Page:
Wednesday, June 20, 2007


I'm mad, disappointed and not surprised. I hemmed and hawed about posting this in my blog because my blog is MOSTLY about knitting and travel but those of you that follow my life, sometimes it veers off into the more personal.

Beware: This entry is a very personal one and it contains my OPINION!

President Bush just vetoed a bill aimed at at promoting stem cell research.

Until a person has walked in the shoes of another, please do not judge.

I know with this post I'm going to be putting myself out there - on a narrow ledge in full view of others and doing so with purposeful intention.

My hope is that with this post, someone will hear this plea.

In general, I'm a very "out there" person. I'm not the type of person to hide things from people or NOT share my life experiences with people. Life is about learning, isn't it? At least this is how I view life.

Some people may stop reading my blog after this but I'm willing to take the chance in hopes that this post may affect people - maybe even motivate some to take action.

In my last post, one of the random things I wrote about was that I was an egg donor with the use of fertility drugs. I made this decision deliberately and with MUCH consideration. I struggled with it. I fought with it and I finally made peace with it.

This will be a long post so please bear with me(that is if you want to read it all).

Where do I start?

It all started with a leukemia diagnosis. My niece, Nicole, was diagnosed with leukemia. A rare type for children. She was 5 years old at the time. Her only *cure* was, and still is, a bone marrow transplant. We held numerous bone marrow drives, we pleaded with TV stations to run her story. It was picked up by national news agencies but people still did not/do not sign up for the bone marrow registry! The sight of the needles were just too much for people. Now they can do the tissue typing with a saliva swab. No more needles.

Every member of our family all got tested to determine whether any of us were bone marrow matches for her. None of us were.

My sister and her husband hooked up with a California geneticist that could determine, after 8 cell splits, whether an embryo would be a match for Nicole. This man, with the help of technology, could assist in bringing a child into the world that would be a perfect tissue typing match for Nicole, a life saving match.

My sister and her husband tried this fertility routine a couple of times. It is very, very costly. The last time they tried was in few days before 911. She was on fertility drugs and the timing of implantation needed to be timed exactly. Any of you that have undergone any type of fertility treatments know that fruition/maturation of the eggs is very important. Right at the time of the 911 disaster, Rob was scheduled to go down to California for his part of the fertility routine. Trish was already down there with her maturing eggs! Because all the flights were grounded and cancelled due to the twin tower disaster, this hampered their efforts. They had to go down to California because the technique of determining if the embryo cells were a match for Nicole was not being done in Seattle. Eventually by working with this geneticist, they were able to do the techniques from Seattle.

So, the story continues. My sister Trish is 3 years older than I am. Through the bone marrow tissue typing we all went through, we discovered that Trish and I were bone marrow matches for each other.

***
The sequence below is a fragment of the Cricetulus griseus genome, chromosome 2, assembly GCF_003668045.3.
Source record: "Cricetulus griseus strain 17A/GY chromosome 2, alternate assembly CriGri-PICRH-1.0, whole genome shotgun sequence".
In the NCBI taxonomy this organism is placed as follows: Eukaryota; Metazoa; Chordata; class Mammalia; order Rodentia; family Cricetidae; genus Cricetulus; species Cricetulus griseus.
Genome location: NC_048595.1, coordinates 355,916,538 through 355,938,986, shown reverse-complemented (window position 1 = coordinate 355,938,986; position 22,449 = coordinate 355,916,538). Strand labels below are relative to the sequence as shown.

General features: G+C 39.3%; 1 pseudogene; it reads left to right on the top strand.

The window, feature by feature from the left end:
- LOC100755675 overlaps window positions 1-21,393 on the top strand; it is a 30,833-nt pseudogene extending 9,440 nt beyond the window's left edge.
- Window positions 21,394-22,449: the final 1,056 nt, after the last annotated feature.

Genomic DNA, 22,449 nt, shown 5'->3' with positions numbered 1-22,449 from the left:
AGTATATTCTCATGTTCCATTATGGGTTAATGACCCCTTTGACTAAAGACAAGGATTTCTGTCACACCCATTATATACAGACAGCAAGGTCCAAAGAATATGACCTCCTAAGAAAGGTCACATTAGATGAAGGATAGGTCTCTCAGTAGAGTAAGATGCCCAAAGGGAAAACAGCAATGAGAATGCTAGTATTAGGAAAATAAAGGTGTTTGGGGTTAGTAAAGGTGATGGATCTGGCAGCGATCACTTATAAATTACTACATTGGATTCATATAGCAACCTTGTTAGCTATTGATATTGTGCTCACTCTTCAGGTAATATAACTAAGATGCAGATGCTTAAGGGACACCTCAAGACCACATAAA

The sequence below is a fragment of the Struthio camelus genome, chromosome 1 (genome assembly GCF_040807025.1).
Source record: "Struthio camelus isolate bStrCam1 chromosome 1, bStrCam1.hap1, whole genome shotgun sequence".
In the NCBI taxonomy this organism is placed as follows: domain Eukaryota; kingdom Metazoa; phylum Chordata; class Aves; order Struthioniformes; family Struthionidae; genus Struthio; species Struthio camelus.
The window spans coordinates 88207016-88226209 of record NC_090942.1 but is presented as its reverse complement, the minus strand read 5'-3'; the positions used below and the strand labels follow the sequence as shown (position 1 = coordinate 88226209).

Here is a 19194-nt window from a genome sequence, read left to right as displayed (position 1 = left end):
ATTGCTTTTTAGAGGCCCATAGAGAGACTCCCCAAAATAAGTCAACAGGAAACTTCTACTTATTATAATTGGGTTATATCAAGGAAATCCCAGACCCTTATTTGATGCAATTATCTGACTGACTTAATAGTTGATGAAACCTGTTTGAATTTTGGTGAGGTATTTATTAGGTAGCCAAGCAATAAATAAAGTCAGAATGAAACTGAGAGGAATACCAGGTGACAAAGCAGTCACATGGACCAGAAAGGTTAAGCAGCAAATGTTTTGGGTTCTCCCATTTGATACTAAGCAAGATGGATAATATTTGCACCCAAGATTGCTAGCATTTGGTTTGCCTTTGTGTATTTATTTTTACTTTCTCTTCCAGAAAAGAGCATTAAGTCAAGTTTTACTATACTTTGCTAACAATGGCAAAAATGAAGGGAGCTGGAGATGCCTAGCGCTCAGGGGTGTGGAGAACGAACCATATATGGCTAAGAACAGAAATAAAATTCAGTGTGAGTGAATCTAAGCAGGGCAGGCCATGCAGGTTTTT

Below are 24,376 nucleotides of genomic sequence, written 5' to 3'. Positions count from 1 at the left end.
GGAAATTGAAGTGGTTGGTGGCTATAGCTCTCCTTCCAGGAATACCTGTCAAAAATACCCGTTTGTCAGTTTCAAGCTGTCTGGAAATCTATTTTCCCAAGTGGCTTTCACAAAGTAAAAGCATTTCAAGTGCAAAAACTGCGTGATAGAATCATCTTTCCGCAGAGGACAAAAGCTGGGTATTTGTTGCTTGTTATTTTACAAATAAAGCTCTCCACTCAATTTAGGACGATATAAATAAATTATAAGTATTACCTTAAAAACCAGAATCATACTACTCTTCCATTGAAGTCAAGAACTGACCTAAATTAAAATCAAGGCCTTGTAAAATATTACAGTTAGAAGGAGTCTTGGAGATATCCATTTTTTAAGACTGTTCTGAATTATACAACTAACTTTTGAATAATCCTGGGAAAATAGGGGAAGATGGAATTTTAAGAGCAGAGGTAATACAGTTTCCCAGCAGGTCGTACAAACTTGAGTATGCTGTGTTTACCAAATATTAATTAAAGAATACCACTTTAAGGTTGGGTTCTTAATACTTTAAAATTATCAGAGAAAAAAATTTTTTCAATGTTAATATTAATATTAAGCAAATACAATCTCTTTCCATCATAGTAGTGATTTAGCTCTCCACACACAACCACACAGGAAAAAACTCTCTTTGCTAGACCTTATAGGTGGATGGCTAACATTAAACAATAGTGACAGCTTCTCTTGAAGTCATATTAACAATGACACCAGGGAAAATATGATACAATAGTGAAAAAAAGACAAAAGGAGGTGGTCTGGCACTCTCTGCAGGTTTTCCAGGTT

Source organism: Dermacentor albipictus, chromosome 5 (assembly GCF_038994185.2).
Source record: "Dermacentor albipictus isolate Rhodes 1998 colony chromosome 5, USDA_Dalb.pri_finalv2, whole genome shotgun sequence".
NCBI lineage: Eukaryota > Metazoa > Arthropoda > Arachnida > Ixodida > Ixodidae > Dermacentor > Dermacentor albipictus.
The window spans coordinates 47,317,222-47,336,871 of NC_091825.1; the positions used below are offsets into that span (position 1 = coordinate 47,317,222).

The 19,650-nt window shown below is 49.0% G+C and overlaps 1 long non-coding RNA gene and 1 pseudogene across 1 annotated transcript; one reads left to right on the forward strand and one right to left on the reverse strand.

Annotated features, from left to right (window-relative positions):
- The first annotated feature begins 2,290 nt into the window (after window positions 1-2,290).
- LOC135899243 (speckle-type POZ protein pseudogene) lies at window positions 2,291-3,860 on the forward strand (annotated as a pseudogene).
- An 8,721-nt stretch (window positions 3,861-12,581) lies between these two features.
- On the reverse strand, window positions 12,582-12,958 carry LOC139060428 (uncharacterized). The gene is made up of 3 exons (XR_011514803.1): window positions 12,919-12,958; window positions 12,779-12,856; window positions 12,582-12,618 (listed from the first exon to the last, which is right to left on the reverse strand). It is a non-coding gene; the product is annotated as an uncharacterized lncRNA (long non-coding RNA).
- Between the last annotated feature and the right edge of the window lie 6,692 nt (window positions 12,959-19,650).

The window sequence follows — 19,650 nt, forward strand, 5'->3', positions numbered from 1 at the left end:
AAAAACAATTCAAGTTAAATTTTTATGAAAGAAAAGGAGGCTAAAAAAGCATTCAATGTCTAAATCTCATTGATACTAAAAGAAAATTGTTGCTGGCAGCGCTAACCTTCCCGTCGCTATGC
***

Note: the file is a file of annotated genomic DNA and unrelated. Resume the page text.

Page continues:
The biggest issue my sister faced was that her eggs were getting old. This was causing problems with getting the embryo to split and many were not developing because of the condition of her eggs(scrambled perhaps? Ok, bad joke).

Being an analytical person I thought - "I wonder....if we are bone marrow matches for each other, maybe she could use my eggs since they are 3 years younger?". In working with many agencies to confirm whether this could work, it was determined my eggs could be used. That means that a child created from my genetics, along with her husbands, could create a child that would be a bone marrow match for Nicole.

Now I had some HUGE issues with going forward with this.

Essentially I would be having a child with my brother-in-law. This was VERY hard for me because I'd always wanted to have children of my own. I had met a wonderful man, my soul mate Greg, who was 14 years older and he was past the point in life of having, and raising, children. Having children of our own was not an option.

I was haunted by this decision because I so wanted to have children. I agreed to marry Greg knowing he did not want children. I had lived enough life to know that having this kind of loving connection with another person is a rare thing. I gave up having children for Greg.

Now with this scenario, how would I deal with seeing a child raised by my sister and brother in law that was half me and not raise it? How would I deal with seeing this child? How much grieving would I experience. How hard, emotionally, would this be for me?

I knew in my heart that if this could save Nicole, I needed to do everything in my own power to save her. If I didn't do this I knew I would regret it for the rest of my life. If she died, I would feel like I was somehow responsible if I didn't try this option.

All of this work in genetics had allowed us to be able to determine after an embryo cell splits 8 times, whether it would be a life saving match for Nicole.

Do you know how hard going through fertility treatment is? You have to get shots in your butt and in your stomach everyday. No, twice a day. Near the end when your eggs are maturing, you have to go in for vaginal ultrasounds EVERYDAY! Everyday I walked up to "pill hill" from work for those ultrasounds, dreading every step, but I just kept thinking that my efforts could save Nicole.

In my early 20's I had to have one ovary removed. I had endometriosis. So I only had 1/2 the number of potential eggs in a cycle than a normal two ovaried person.

Long story short. My eggs were old too.

I was going through all of this right after Greg and I got married. We did it the few months between our wedding day and our honeymoon. We waited a few months after the wedding before going on a honeymoon and this was what we did in-between!

Greg had to deal with this emotional wife caused by all the fertility drugs! He was a saint. Not only did he have to deal with me and my mood swings, he had to give me all the shots! The ones in the stomach were especially painful. He hated giving me the shots because he knew it was hurting me. He did all of this because he knew it could save Nicole's life.

It was a very disappointing result. I only got 8 eggs extracted and some embryos were not even viable. None were matches for Nicole. The odds were 25% of the viable, fertilized eggs would be a match.

I remember walking into the doctor's office after we knew the results were back. Trish had to take fertility drugs also to prepare her body for implanting the fertilized egg. We knew there was bad news when we walked into the office. The nurses would not even look us in the eye.